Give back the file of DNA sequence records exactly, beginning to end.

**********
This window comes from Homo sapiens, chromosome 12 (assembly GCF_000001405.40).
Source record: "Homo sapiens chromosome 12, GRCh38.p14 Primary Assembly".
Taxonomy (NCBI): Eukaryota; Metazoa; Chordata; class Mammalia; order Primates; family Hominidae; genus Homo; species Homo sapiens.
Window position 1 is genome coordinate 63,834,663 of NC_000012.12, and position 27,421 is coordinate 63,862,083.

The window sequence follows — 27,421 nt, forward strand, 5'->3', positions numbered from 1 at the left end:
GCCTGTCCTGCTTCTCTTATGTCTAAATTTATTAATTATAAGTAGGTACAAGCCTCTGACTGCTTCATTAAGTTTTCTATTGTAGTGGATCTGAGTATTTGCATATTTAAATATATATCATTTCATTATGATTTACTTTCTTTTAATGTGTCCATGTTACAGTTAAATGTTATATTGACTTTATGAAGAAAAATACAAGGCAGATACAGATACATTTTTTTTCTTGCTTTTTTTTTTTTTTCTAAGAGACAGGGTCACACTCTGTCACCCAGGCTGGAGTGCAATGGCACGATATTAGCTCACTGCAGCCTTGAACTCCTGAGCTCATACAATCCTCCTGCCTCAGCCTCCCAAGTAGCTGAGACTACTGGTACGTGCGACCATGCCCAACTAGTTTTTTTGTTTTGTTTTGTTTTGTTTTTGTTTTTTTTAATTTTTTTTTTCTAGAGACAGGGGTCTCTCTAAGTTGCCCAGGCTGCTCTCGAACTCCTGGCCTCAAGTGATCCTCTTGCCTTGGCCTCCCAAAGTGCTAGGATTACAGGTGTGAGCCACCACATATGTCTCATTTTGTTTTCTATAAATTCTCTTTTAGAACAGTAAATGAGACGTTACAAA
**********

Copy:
This window comes from Homo sapiens, chromosome 12 (assembly GCF_000001405.40).
Source record: "Homo sapiens chromosome 12, GRCh38.p14 Primary Assembly".
Taxonomy (NCBI): Eukaryota; Metazoa; Chordata; class Mammalia; order Primates; family Hominidae; genus Homo; species Homo sapiens.
Window position 1 is genome coordinate 63,834,663 of NC_000012.12, and position 27,421 is coordinate 63,862,083.

The window sequence follows — 27,421 nt, forward strand, 5'->3', positions numbered from 1 at the left end:
GCCTGTCCTGCTTCTCTTATGTCTAAATTTATTAATTATAAGTAGGTACAAGCCTCTGACTGCTTCATTAAGTTTTCTATTGTAGTGGATCTGAGTATTTGCATATTTAAATATATATCATTTCATTATGATTTACTTTCTTTTAATGTGTCCATGTTACAGTTAAATGTTATATTGACTTTATGAAGAAAAATACAAGGCAGATACAGATACATTTTTTTTCTTGCTTTTTTTTTTTTTTCTAAGAGACAGGGTCACACTCTGTCACCCAGGCTGGAGTGCAATGGCACGATATTAGCTCACTGCAGCCTTGAACTCCTGAGCTCATACAATCCTCCTGCCTCAGCCTCCCAAGTAGCTGAGACTACTGGTACGTGCGACCATGCCCAACTAGTTTTTTTGTTTTGTTTTGTTTTGTTTTTGTTTTTTTTAATTTTTTTTTTCTAGAGACAGGGGTCTCTCTAAGTTGCCCAGGCTGCTCTCGAACTCCTGGCCTCAAGTGATCCTCTTGCCTTGGCCTCCCAAAGTGCTAGGATTACAGGTGTGAGCCACCACATATGTCTCATTTTGTTTTCTATAAATTCTCTTTTAGAACAGTAAATGAGACGTTACAAA